Posted on November 20th, 2012, by Meggin McIntosh, Ph.D.
Recently I presented a webinar using the Paper Tiger Software to manage paper filing systems. One of our Life of E’s members who attended asked the following questions:
I watched the Paper Tiger file webinar but am still perplexed how this helps with articles that I may need for various studies/manuscripts.
I may use Article 1 for three different manuscripts so storing them in my binder for XYZ Study when I also need it for ABC study isn’t working.
Would I store the article in Paper Tiger and then use the keywords?
Do you store one article per folder or “per study”?
This is a great example of what Paper Tiger is used for.
Yes, you would store the article in Paper Tiger and then use keywords.
To store the articles I did a couple of different things (and the second idea was better when I finally did that).
First, I tried putting each of the articles in a plastic sleeve in a notebook and then numbering the plastic sleeves. That was spending time making it all “pretty” and it wasn’t the first time (or the last) that I had wasted time like that!
Then, I started putting multiple articles in one folder (one number) in Paper Tiger. Let’s say I was working on an article about using “change-ups” in the college classroom and how to keep students engaged and help them learn more. I’d end up finding a bunch of articles while working on that project and they might all end up in one folder. When I input them into Paper Tiger, I would have the name (not necessarily the whole title if it was SUPER LONG) but would have the key words or phrases from it and maybe an author if the author was one I was likely to remember because they wrote on this a lot. This would all be in the keyword section. Then, next time I was working on another article or a workshop I was preparing, when I’d search on a certain phrase or word, it would pull that up and I could go there and get the article. But this time, I was using it for something else and potentially, I would add a keyword to that same file (or maybe not; just depended).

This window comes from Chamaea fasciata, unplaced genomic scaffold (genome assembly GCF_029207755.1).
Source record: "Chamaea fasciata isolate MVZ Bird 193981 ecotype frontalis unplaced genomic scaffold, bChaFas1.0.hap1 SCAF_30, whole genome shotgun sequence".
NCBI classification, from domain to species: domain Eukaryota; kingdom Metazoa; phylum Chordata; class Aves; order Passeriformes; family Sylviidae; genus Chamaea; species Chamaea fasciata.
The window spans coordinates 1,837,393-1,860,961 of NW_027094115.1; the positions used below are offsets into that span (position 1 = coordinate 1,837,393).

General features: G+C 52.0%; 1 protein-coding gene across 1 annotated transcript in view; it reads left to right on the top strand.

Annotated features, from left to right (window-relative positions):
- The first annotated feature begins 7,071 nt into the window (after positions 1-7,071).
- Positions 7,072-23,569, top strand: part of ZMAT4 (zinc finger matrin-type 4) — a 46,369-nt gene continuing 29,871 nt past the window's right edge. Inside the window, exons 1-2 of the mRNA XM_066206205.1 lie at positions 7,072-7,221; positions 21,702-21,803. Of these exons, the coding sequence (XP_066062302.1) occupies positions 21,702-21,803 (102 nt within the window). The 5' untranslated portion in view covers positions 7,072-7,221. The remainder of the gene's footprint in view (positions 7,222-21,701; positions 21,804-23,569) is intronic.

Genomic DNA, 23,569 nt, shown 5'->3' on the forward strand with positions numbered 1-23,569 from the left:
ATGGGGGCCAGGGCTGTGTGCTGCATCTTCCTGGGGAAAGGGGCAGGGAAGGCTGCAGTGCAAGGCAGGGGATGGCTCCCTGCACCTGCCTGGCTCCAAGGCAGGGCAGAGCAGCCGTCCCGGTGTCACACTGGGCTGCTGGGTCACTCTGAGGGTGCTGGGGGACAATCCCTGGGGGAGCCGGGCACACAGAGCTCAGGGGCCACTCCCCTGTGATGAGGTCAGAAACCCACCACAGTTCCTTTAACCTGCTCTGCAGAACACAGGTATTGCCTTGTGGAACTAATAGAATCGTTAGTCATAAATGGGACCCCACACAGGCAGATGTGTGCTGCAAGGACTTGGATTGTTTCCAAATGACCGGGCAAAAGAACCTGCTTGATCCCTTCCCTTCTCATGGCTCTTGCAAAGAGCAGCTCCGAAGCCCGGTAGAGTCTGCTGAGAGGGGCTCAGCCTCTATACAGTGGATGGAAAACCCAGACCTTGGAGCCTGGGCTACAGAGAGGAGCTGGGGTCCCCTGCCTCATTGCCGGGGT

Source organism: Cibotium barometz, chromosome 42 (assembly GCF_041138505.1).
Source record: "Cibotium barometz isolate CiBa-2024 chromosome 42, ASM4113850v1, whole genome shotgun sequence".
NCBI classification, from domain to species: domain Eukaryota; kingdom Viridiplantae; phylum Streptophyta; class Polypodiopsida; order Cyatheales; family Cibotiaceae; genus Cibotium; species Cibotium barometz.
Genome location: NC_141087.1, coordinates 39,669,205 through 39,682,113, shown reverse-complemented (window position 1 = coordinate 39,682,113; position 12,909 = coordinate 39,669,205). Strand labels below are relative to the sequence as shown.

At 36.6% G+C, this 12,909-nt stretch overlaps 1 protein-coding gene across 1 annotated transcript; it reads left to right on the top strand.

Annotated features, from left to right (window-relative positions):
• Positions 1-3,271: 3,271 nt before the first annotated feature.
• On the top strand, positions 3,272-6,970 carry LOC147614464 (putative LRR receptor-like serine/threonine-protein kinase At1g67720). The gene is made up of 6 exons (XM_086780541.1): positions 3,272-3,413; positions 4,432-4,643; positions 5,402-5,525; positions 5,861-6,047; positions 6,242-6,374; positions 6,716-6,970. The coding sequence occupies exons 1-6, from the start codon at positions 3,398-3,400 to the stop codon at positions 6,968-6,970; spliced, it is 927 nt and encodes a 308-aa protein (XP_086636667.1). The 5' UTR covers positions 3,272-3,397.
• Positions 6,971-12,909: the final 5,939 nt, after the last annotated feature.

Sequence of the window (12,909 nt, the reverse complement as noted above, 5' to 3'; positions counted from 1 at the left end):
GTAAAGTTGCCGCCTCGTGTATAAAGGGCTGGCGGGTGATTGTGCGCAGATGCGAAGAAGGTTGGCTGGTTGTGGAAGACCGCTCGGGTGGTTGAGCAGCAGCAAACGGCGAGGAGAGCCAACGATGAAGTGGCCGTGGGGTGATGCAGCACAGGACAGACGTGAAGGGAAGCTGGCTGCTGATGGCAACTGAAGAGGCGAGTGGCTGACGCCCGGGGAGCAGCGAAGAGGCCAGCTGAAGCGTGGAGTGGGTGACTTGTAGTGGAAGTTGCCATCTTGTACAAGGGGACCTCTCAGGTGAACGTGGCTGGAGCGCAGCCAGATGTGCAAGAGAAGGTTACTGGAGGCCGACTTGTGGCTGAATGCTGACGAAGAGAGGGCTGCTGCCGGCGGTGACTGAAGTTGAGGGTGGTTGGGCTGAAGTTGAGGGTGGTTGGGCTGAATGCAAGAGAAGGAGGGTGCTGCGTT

I currently put all the articles I am reading for a certain study in one binder. Would I put all of these articles in one folder in Paper Tiger or just file them and write different keywords and categories? I can see that I might code the keywords such as “Authority Gradient statistics” or “Authority Gradient Measurement Instruments” then all my articles related to those things would come up when I conducted a search. It seems that it may help with writing my manuscript – I would know which articles I wanted to use for statistics, which articles I wanted to use for lit review etc. Is this how you did it as a faculty member? If not what did you do when you were faculty?
Yes, pretty much what you’re saying is exactly it. I think you’ll love it. I’ve helped a lot of faculty move to this system and often it was the articles and other materials like that which was the push to make the change. It wasn’t their student files necessarily…it was this kind of thing. How many times have we all ordered another copy of an article from ILL because we couldn’t find the one we had (or is that just me?)
This member also writes:
I want you to know that I have listened to the Productivity Hotspots twice now and WOW it has made a huge difference (for me). I am so much more productive using the Focus/Flow etc. calendar and the Productivity Hotspots!! Thank You!
In additional to teaching the Paper Tiger Webinar I also taught two other classes that complement Paper Tiger in helping you increase your productivity.
Creating Grace, Space and Pace with Your Own Just Whelmed Calendar teaches you how to work with your planner and use your monthly calendar like a story board.
Identify and Capitalize on Your Own Productivity "Hot Spots" looks at those times throughout your days and weeks where you have the potential to be optimally productive. These times are your productivity "hot spots."